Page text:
This conversation not only allowed them another opportunity to get to know the campers around them, but also allowed them the ability to begin narrowing their ideas down to a select few to further flesh out.
The campers enjoyed a break mid-day for some outdoor time and a snack. In this time campers could socialize amongst themselves, allowing their brains a break from the intense brainstorming going on.
At the end of the day all of the campers seemed excited for the rest of camp. Many even decided to take their planning sheets home with them in order to jumpstart their writing process.
Writing on your own is one thing, but teaching a child to express themselves verbally is another. Trust me. Who decided that high-school students could take on the role of a writing mentor?
Our youngest campers, ranging from the third to fifth grade, tend to need the most assistance. The fifth graders are caught in a constant in between. They feel older than the elementary school kids, but they aren’t in middle school yet. Most of them are only just coming into their own as a writer. The third and fourth graders feel that they have something to prove.They haven’t quite grasped the fundamentals - spelling, grammar, and punctuation - but they have great stories planned out in their heads they just want to get out. They’ve got the ideas without the articulacy. This can mean that half the time they're saying the wrong thing; thinking one thing but writing another. Or they punctuate the wrong place; wanting it to sound one way but making it sound another. That’s where we’ve been found most useful. We are the editors for a team of creative minds. However, in desperate attempts to prove they can stand on their own, they refuse any feedback (be it editing, peer reading, or questions about content). They want to be looked at as equals, and that is one thing we have tried to master. If you can talk to them as you would an adult, they trust you, and they are more likely to share. A younger individual is more likely to respond positively if you speak to them as if they were just another friend, treat them with as much respect as you would an adult, and let them know that what they are trying to say matters. We have to take a step back and remember that these aren’t just kids. They’re young, but they are our peers. They are part of your community too, and as writers, we must support one another.
Delana has what most would call an “overactive imagination.” We’ve been working together for most of the camp, focusing on editing and detail. Upon first reading her rough draft, I asked if she had more detail. She did, and when we began talking through her story, it was all there. You could read it in her expression, see it in her eyes. The tales of two dragons - Scarlet and Thrashath - that enveloped and consumed her.
I say, “Just close your eyes and imagine it, then write everything you imagine on paper and then you kind of form it into words on your computer.” She’s done this with me; she begins and the world of dragons and kingdoms is playing across her closed eyelids with intense detail.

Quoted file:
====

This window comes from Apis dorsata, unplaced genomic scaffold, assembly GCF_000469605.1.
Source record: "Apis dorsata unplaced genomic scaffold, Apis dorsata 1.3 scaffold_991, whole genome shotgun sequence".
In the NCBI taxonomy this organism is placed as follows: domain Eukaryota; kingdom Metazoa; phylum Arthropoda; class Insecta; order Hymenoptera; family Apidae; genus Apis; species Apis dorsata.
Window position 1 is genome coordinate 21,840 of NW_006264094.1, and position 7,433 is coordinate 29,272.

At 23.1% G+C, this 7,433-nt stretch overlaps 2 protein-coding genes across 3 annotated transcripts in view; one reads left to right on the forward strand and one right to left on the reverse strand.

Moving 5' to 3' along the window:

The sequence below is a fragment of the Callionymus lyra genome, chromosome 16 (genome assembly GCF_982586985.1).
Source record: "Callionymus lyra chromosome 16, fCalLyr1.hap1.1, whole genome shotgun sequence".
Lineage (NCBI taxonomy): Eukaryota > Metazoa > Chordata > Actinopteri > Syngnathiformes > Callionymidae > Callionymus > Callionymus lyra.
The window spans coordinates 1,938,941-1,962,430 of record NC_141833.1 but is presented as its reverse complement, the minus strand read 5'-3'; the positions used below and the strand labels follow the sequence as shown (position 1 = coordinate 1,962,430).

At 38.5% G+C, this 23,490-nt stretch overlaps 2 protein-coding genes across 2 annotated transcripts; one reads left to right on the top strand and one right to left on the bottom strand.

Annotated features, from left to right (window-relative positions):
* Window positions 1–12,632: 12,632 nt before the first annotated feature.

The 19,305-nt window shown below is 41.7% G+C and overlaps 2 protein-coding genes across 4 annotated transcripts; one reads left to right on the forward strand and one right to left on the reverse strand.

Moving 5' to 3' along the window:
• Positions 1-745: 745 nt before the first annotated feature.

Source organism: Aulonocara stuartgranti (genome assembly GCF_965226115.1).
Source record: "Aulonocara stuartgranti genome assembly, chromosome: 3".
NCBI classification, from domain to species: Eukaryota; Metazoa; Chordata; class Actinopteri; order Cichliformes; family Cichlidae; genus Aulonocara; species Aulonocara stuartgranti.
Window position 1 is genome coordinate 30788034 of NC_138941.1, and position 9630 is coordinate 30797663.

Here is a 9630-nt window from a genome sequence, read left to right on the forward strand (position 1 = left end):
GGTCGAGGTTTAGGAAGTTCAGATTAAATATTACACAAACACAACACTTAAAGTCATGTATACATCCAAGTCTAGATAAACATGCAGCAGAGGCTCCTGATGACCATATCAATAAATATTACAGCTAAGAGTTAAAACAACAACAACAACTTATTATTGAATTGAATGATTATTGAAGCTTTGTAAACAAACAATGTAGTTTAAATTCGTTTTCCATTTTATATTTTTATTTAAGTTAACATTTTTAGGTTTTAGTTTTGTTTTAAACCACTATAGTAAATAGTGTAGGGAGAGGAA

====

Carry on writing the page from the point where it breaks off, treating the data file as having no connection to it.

She reads to me, When I had awoken I was in a thick soft barrier. It was transparent and it had a scaled pattern that matched my own. I could see out of the enclosure; while I looked I saw my mother sharpening her talons with the sharp edge of another dragon’s tail, she filed them into a curved point. She spat some fire over my barrier, keeping me warm as the night went by. When she thought I was sleeping, she started to flap her wings.
She is wise beyond her years, and has taught me more than I feel I’ve taught her.
On Monday, we focused entirely on editing. She had been given input from family members, and her eyes had dimmed from their fiery glow. She wasn’t ready to edit, having only gotten to the first major conflict. The idea that she could continue writing a story beyond the camp had never crossed her mind. Is that something that has manifested within us because of the current Language Arts education in schools? Many of the 5th graders still spilling words onto the page are afraid of deadlines; they aren’t able to express the story they have when given such harsh structure and time limits.
“I like to just get the story down and then… come back and edit.” In her own ventures, she uses the same advice we’ve been giving out: Write your stories without worrying about anything. Just put words to paper. Adding some notes might be useful later on, we’ve found it handy to mark down character names and their characteristics. Get out what you need to get out, execute your idea, and then we can help fill in the gaps. That's usually all they need.
In the words of a ten year old, “Normally, I would just ‘bleh’” Her arms move in a throwing motion, her words coming from her mouth into disarray on the page. “Put them on the page, put them everywhere, put them out of sequence and then form them on the computer.”
The next part is usually the part they get shy about. Having someone else read their work. At first they're psyched about it, but as the editing process starts they begin to feel less confident about their work.
This is another place where we have to step in; making sure they know and understand that their story is still there, that we’re just cleaning it up a bit. Like if you’re near-sighted or far-sighted and the world around is a little out of focus. As editors we just make the story, the author’s vision, clear.
In the end, these young writers are inexperienced and worried and overprotective of their ideas. Openness comes with time. They are the next generation of authors, journalists, and screenplays writers (just ask the two girls filming their movies in this final week).
They write because they are writers. They write because if they didn’t, they wouldn’t be themselves. I think we all need a little more of that in our lives, a little more raw passion. Let us not dwell on the technical aspects, let us feel the words bleeding out of us. Let’s be storytellers.